The basic questions about early European cave art—who made it and whether they developed artistic talent swiftly or slowly—were thought by many researchers to have been settled long ago: Modern humans made the paintings, crafting brilliant artworks almost as soon as they entered Europe from Africa. Now dating experts working in Spain, using a technique relatively new to archaeology, have pushed dates for the earliest cave art back some 4000 years to at least 41,000 years ago*, raising the possibility that the artists were Neandertals rather than modern humans. And a few researchers say that the study argues for the slow development of artistic skill over tens of thousands of years.
Figuring out the age of cave art is fraught with difficulties. Radiocarbon dating has long been the method of choice, but it is restricted to organic materials such as bone and charcoal. When such materials are lying on a cave floor near art on the cave wall, archaeologists have to make many assumptions before concluding that they are contemporary. Questions have even arisen in cases like the superb renditions of horses, rhinos, and other animals in France's Grotte Chauvet, the cave where researchers have directly radiocarbon dated artworks executed in charcoal to 37,000 years ago. Other archaeologists have argued that artists could have entered Chauvet much later and picked up charcoal that had been lying around for thousands of years.
Now in a paper published online today in Science, dating expert Alistair Pike of the University of Bristol in the United Kingdom and archaeologist Paul Pettitt of the University of Sheffield in the United Kingdom, together with colleagues in Spain, applied a technique called uranium-series (U-series) dating to artworks from 11 Spanish caves. U-series dating has been around since the 1950s and is often used to date caves, corals, and other proxies for climate and sea level changes. But it has been used only a few times before on cave art, including by Pike and Pettit, who used it to date the United Kingdom's oldest known cave art at Cresswell Crags in England.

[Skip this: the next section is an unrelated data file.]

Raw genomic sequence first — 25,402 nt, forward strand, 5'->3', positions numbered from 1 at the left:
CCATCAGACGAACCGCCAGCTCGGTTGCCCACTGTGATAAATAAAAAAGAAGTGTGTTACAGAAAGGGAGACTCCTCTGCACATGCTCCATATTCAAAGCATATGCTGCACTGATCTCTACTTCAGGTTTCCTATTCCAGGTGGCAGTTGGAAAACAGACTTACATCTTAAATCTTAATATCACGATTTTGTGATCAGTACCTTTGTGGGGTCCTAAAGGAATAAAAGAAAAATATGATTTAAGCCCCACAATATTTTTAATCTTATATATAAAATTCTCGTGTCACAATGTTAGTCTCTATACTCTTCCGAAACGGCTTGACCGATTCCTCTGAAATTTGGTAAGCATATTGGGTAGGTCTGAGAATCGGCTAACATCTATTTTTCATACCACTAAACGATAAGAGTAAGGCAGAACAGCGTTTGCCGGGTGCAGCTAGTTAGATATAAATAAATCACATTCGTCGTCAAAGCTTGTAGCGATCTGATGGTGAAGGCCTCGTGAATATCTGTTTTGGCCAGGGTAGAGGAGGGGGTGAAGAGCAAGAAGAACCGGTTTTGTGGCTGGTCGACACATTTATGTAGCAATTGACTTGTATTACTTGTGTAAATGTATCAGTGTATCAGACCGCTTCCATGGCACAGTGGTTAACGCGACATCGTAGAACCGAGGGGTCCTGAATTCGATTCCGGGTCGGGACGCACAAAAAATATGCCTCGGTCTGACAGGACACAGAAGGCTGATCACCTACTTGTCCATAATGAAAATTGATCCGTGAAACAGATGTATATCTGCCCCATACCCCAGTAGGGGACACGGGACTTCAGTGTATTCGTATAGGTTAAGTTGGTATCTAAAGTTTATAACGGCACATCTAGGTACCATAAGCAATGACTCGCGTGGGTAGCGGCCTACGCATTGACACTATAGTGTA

U-series dating takes advantage of the fact that calcite, the form of calcium carbonate in stalactites and stalagmites, contains trace amounts of radioactive uranium-238, which decays to form atomic elements including radioactive thorium-230. By measuring the ratio of thorium-230 and uranium-238, daters can estimate how long ago the calcite was laid down.
Using a blade or an electric drill, the team took 50 small samples from calcite that directly overlay either paintings or engravings in 11 caves in northwest Spain. Because the calcite overlays the paintings, it must be younger than the art, and so yields minimum ages. In a few cases, the team also dated calcite underneath artworks, thus creating a "sandwich" that generated maximum and minimum dates.
The results, if correct, include the earliest ever reported date for cave art: A red disk from El Castillo Cave, on the Pas River in northern Spain, clocked in at a minimum of 40,800 years. The disk, part of a larger composition that includes dozens of other disks and some 40 stencils of human hands, could be older, depending on how soon after it was painted the calcite layer formed. Other early dates include 37,300 years for a hand stencil at Tito Bustillo Cave and 35,600 years for a club-shaped image at the famous Altamira Cave, whose artworks were previously thought to be only about 17,000 years old.
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